Written by Jethro Cullen Sia
Edited by Patrick Ang and Aaron Medina
Photos by Sherwayne Cai and Pamela Uy
Crowds of guests filled EDSA Shangri-La’s Grand Atrium. Listening to the relaxing and sophisticated Chinese music being played by the Philippine Cultural College Chinese Orchestra, others walking by couldn’t help but glance at the melodious instruments and bright Chinese costumes of those playing the instruments.
Earlier this year, the Ricardo Leong Center for Chinese Studies and the Shangri-La Plaza organized a Chinese Musical Concert, as part of the wider Spring Film Festival event.
The atrium overflowed with people as the concert started with a lion dance performance. The orchestra used a variety of Chinese instruments like the pipa, a pear-shaped lute, and jinghu, a two-stringed fiddle. Both are rarely used or even displayed here in the Philippines. Everything—the lion dance, the music, and the ambiance of the whole event—was stirring and sensational.
There’s more to the Chinese Musical Concert than just the excitement, however; it would be good to talk about significance. Classical Chinese songs are more than just mere tones that sound well on string; they are stories in themselves. Each of them has a unique story, background, and message—stories that range from ancient imperial China to the Chinese Civil War. These are the stories that bring the Chinese community in the world to where they are today. As these stories developed the different Chinese values and principles, they also define the contemporary Chinese-Filipino.
One example is “采茶灯 (Cǎi chá dēng)”, a tea harvesting song. Written 270 years ago, the melody of the song reflects the sentiment of farmers as they harvest tea leaves—it is one of camaraderie. The orchestra performed it exceptionally.
Sadly, a lot of people don’t understand or appreciate the music, the art, and even the culture in general. This lack of understanding or appreciation for the aforementioned was likely seen when the guests of the Chinese Musical Concert left little by little until the atrium felt somehow empty in the middle of the orchestra’s performance. Some of those who stayed fell asleep or started to use their gadgets.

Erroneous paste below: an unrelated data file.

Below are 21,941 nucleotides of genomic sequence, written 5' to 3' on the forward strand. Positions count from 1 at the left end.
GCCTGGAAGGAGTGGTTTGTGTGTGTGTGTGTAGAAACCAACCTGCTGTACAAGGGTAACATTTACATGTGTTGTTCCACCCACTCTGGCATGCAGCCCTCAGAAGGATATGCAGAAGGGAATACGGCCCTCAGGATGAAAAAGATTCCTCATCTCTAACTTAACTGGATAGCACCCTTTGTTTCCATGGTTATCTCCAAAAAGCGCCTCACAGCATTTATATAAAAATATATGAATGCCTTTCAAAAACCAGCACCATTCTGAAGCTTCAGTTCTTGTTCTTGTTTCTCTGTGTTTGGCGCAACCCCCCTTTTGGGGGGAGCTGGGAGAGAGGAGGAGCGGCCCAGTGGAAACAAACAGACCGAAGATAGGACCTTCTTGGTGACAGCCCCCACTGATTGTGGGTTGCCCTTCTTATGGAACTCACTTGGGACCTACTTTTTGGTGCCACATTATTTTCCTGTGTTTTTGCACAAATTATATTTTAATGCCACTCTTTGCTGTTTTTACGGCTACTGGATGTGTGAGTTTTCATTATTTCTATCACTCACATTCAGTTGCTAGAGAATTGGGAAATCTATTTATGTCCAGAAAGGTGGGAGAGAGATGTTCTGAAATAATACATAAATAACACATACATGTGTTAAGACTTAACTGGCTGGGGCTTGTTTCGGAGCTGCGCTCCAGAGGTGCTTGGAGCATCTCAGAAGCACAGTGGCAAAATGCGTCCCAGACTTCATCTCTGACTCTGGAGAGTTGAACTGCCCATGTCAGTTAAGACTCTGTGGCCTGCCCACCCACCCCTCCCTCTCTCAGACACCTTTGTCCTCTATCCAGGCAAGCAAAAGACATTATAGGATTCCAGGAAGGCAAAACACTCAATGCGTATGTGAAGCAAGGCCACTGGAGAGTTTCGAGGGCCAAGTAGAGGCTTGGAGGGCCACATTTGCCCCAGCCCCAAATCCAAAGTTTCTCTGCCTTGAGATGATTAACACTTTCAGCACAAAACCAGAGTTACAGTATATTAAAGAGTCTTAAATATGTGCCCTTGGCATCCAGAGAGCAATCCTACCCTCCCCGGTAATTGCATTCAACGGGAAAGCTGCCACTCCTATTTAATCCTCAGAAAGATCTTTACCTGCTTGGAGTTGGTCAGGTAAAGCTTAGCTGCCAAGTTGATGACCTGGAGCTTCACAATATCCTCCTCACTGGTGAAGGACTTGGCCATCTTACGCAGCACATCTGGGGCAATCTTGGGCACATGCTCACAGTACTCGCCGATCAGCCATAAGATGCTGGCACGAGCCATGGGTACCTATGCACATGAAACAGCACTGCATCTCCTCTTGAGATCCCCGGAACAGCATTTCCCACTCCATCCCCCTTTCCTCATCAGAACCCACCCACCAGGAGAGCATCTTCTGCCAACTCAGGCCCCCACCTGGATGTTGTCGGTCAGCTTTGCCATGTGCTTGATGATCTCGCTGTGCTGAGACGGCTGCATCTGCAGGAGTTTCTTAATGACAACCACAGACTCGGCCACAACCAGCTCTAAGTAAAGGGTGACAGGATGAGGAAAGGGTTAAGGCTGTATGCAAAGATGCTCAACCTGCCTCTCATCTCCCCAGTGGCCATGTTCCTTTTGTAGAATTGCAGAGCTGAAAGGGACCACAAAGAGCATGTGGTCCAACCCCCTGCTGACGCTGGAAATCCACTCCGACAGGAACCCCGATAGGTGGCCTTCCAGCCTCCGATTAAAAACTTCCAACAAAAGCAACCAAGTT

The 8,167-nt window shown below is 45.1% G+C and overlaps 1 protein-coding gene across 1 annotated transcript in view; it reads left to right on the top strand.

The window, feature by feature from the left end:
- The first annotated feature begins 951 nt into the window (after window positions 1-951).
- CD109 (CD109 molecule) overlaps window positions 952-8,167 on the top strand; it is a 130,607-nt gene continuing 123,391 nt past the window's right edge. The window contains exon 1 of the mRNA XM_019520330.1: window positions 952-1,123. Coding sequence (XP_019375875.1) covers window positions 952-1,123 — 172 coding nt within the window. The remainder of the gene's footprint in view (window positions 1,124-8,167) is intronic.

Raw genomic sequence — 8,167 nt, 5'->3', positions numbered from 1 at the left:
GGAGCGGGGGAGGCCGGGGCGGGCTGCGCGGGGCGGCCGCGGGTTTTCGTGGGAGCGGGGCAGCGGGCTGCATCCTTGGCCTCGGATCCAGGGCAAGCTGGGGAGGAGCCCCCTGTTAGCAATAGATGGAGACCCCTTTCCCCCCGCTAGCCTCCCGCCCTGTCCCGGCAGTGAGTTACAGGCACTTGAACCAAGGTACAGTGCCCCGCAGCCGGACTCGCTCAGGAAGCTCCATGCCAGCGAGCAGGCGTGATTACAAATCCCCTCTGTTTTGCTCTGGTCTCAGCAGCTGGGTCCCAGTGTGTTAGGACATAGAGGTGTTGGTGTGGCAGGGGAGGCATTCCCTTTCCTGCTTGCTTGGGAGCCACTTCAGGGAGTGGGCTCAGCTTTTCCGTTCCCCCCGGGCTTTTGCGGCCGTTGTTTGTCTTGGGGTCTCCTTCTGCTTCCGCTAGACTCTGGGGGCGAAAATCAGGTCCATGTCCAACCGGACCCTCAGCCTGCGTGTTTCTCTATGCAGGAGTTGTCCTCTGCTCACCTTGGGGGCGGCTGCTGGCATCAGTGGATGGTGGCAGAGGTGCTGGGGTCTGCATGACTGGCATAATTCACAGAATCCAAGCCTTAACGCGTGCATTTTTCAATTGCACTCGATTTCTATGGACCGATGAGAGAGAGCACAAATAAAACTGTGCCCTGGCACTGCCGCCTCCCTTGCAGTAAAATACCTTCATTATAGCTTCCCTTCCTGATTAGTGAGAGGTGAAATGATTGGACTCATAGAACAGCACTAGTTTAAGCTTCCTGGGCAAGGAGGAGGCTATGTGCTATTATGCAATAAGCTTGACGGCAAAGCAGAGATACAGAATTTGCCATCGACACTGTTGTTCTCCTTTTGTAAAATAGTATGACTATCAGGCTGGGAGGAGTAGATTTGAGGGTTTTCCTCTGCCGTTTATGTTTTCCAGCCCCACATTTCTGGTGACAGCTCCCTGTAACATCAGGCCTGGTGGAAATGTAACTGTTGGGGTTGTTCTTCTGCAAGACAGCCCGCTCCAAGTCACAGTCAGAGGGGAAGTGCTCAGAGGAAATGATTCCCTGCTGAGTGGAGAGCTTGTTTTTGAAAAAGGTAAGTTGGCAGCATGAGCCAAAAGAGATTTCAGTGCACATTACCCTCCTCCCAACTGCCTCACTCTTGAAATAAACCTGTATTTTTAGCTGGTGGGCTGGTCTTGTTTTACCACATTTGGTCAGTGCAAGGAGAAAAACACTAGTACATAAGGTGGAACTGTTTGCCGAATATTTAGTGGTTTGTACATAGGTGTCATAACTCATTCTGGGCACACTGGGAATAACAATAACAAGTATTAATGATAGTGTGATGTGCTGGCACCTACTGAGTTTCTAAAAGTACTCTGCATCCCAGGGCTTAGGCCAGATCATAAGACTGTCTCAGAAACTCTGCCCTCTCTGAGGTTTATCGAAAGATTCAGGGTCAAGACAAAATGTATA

Amidst all this lack of appreciation, there is—most probably—no one to blame, but there is definitely something that needs to be improved or changed. This problem is rooted in the lack of, or worse, the absence of quality Chinese art, culture, and history education here in the Philippines. This calls for awareness to be raised among Filipinos—especially the Chinese-Filipino community—on matters regarding Chinese culture, art, and music. This need calls for more events like this Chinese Musical Concert, which, in some ways, brings people to a unique and unusual world of tones and stories.
In a community where people are continuously losing and changing their identity, Chinese-Filipinos must, at the very least, remember and understand their culture and their stories. Events like the Chinese Musical Concert are very significant in the fulfillment of this mission because they let people—everyone, not only the Chinese and Chinese-Filipinos—remember the existence of Chinese culture and what it is. By not appreciating events like those of the Chinese arts, Chinese-Filipinos don’t allow themselves also to appreciate or even try to understand their culture, and by not appreciating their own culture, they don’t appreciate their own identities.